In education, there is a theory around developing curricula around four C’s: collaboration, communication, critical thinking and creativity. The idea is that while the jobs and ways of working for which we are educating our children may look completely different when they enter the workforce, they can bring those traits forward to be successful. Pre-COVID, we were already working in a world that changed constantly and rapidly. With the increased speed, unknowns and setbacks of today, being able to learn, develop and respond quickly is invaluable. The four C’s play into this. Employees that are highly skilled in all four are simply more successful during change.

What does that look like for a corporate environment? It goes beyond a need to train employees on how to conduct a Zoom call. It is training employees on how to collaborate and communicate to create new leaders across the organization. It is about asking employees to consider how leading virtually can achieve a higher goal. It is understanding the theory of math as opposed to passing a math test.

Brunswick Insight research shows that a quarter of U.S. employees intend to seek a new role in the next 12 months, and the main reason is that their current roles offer too little opportunity for growth. Instead of regarding this revelation as a threat, companies should embrace it, and put resources behind it. A pandemic is not the greatest environment in which to hire. What better news than that your existing workforce is teeming with desire for new opportunities?

All kinds of research shows that employers can train and incentivize workers to develop new ways to collaborate, communicate and increase creative and critical thinking. But it also shows that employers often put the onus on employees to find ways to grow, learn and develop their skills. Now is the time to turn resources away from surveillance platforms and toward development platforms. Adding surveillance metrics based on hours in front of a computer, emails sent or pushing reports to ensure work is seen, can lead to less than ideal employee attributes. Increased use of surveillance technologies may cause unintended culture shifts – therefore decreasing productivity, accountability and commitment of our employees.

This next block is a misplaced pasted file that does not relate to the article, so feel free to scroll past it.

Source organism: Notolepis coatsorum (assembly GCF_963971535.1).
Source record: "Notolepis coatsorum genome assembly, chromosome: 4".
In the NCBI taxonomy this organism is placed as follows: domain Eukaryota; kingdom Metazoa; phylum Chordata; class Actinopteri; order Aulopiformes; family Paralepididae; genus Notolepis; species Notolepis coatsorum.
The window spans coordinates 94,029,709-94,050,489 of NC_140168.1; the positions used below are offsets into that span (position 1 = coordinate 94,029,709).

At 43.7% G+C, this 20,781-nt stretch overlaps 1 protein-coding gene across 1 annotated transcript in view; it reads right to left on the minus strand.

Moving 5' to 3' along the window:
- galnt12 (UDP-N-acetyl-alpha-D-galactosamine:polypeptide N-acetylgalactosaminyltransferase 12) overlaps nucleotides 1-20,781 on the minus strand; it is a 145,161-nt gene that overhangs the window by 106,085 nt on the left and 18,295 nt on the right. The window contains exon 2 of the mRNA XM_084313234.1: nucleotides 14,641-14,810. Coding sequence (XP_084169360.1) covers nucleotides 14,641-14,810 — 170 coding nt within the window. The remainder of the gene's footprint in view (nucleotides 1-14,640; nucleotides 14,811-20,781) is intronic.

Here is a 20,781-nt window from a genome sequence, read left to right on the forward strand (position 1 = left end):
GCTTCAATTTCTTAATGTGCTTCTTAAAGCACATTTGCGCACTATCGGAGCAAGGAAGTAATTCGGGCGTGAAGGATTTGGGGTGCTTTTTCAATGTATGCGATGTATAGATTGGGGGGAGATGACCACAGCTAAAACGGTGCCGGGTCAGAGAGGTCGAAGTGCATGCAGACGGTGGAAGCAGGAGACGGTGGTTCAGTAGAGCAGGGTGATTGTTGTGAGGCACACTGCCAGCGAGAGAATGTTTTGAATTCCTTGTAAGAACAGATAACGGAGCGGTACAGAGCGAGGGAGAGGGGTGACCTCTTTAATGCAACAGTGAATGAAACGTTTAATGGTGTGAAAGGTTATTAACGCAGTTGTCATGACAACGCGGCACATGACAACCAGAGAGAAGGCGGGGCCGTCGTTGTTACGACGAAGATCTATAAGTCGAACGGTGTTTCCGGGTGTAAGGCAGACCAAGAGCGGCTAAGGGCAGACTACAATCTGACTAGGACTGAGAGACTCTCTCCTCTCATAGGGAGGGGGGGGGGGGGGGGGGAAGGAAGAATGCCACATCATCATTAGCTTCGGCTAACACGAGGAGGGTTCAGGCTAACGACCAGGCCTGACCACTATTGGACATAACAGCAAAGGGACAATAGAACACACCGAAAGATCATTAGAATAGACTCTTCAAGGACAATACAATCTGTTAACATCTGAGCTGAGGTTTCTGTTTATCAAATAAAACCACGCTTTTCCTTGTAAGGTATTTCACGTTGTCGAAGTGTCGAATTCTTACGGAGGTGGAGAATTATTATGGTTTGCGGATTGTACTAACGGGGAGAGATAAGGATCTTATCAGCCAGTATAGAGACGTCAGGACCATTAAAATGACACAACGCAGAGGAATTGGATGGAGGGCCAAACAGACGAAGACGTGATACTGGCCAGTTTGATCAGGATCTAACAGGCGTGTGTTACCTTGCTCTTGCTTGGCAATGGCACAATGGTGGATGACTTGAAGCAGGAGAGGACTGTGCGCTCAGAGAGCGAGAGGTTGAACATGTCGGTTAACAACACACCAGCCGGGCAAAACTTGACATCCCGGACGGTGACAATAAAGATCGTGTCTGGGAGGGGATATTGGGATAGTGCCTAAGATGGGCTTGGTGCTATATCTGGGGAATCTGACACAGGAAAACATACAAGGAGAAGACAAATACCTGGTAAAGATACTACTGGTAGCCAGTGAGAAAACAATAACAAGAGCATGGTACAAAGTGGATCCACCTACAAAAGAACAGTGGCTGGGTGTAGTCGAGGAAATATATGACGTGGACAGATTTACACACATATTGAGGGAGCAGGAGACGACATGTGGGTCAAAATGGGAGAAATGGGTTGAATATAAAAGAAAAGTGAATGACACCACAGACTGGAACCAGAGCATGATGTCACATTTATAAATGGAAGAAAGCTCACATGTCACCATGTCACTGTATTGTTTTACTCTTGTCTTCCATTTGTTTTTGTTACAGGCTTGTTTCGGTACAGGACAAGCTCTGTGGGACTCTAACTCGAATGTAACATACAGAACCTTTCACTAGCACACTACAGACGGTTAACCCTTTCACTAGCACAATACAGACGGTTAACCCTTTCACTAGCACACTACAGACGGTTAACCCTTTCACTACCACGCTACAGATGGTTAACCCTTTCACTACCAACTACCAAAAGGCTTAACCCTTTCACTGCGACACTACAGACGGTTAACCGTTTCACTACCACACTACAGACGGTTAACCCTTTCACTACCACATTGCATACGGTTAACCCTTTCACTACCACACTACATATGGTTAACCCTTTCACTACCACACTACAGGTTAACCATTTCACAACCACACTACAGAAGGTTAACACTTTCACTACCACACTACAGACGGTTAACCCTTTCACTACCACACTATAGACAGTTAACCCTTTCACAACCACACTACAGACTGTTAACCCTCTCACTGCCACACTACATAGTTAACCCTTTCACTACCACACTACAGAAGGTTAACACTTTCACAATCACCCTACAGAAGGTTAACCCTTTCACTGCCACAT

Can employees really be motivated to place the best interests of the company above their own? Yes. But it begins with a shift in leadership mindset and a deliberate culture focused on long-term versus short-term goals.

Instead, employees need help and opportunities for training. And they need to know about those opportunities through every internal channel you have—email, intranet, newsletters, meetings, leaders and influencer groups. But communication about trainings can’t be the end.

Employees must be incentivized in the right ways to understand why their learning and development matters to their own success, and the success of the company. Certainly there is a personal responsibility in that, but it also means that organizations need to structure environments that encourage intellectual risks rather than only celebrating boxes being checked. It also means that social comparison and competition needs to be reduced to allow and foster new thinking, or innovation.

Leaders must also act, and lead, in ways that go beyond achieving a task or getting the A. This needs to start at the top, and it needs reinforcement from the middle. Today, managers hire for roles versus hiring incredible people and finding the best work for them within the operating structure. With a remote workforce, in a constantly changing environment, leaders need to do the hard work of getting to know their team members better. Understanding what they are great at and how they work best. And then bringing the right employees to the tasks at hand. This is an evolving process and certainly puts more work on leaders themselves to work with better communication, collaboration, critical thinking and creativity.

It can be scary to allow more autonomy, rather than giving orders or micromanaging, in a time when you can’t see if Joe is working hard or hardly working. But by spending more time understanding the true outcomes and objectives for company success and releasing the “normal” way we’ve always worked, we can lead independent thinkers who are engaged, trustworthy and committed.


Rebekah Metts-Childers is a Partner in Brunswick's Chicago office and the Head of Brunswick's U.S. Employee Engagement team.